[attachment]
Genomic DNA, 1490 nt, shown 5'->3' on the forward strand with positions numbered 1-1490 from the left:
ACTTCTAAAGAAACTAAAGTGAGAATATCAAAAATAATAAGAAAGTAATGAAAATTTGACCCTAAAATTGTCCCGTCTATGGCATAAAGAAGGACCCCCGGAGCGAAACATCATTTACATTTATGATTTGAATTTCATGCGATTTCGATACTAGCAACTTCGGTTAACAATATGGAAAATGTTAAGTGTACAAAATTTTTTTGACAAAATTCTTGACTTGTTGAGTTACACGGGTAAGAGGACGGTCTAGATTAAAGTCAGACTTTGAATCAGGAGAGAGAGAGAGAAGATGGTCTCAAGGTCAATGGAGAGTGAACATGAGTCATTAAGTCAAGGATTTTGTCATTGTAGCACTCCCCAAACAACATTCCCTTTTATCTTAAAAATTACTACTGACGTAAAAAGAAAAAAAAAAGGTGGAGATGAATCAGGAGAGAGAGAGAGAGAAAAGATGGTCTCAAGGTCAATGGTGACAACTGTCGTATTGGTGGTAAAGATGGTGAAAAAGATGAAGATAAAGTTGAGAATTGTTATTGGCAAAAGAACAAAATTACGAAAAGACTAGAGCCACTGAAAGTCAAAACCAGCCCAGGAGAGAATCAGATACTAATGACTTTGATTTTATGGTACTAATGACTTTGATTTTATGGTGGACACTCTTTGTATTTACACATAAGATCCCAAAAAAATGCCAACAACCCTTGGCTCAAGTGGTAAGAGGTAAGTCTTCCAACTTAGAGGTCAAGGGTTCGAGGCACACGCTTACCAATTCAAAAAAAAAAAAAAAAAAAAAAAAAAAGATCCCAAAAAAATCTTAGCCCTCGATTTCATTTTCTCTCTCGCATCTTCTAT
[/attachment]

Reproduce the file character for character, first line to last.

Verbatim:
Genomic DNA, 1490 nt, shown 5'->3' on the forward strand with positions numbered 1-1490 from the left:
ACTTCTAAAGAAACTAAAGTGAGAATATCAAAAATAATAAGAAAGTAATGAAAATTTGACCCTAAAATTGTCCCGTCTATGGCATAAAGAAGGACCCCCGGAGCGAAACATCATTTACATTTATGATTTGAATTTCATGCGATTTCGATACTAGCAACTTCGGTTAACAATATGGAAAATGTTAAGTGTACAAAATTTTTTTGACAAAATTCTTGACTTGTTGAGTTACACGGGTAAGAGGACGGTCTAGATTAAAGTCAGACTTTGAATCAGGAGAGAGAGAGAGAAGATGGTCTCAAGGTCAATGGAGAGTGAACATGAGTCATTAAGTCAAGGATTTTGTCATTGTAGCACTCCCCAAACAACATTCCCTTTTATCTTAAAAATTACTACTGACGTAAAAAGAAAAAAAAAAGGTGGAGATGAATCAGGAGAGAGAGAGAGAGAAAAGATGGTCTCAAGGTCAATGGTGACAACTGTCGTATTGGTGGTAAAGATGGTGAAAAAGATGAAGATAAAGTTGAGAATTGTTATTGGCAAAAGAACAAAATTACGAAAAGACTAGAGCCACTGAAAGTCAAAACCAGCCCAGGAGAGAATCAGATACTAATGACTTTGATTTTATGGTACTAATGACTTTGATTTTATGGTGGACACTCTTTGTATTTACACATAAGATCCCAAAAAAATGCCAACAACCCTTGGCTCAAGTGGTAAGAGGTAAGTCTTCCAACTTAGAGGTCAAGGGTTCGAGGCACACGCTTACCAATTCAAAAAAAAAAAAAAAAAAAAAAAAAAAGATCCCAAAAAAATCTTAGCCCTCGATTTCATTTTCTCTCTCGCATCTTCTAT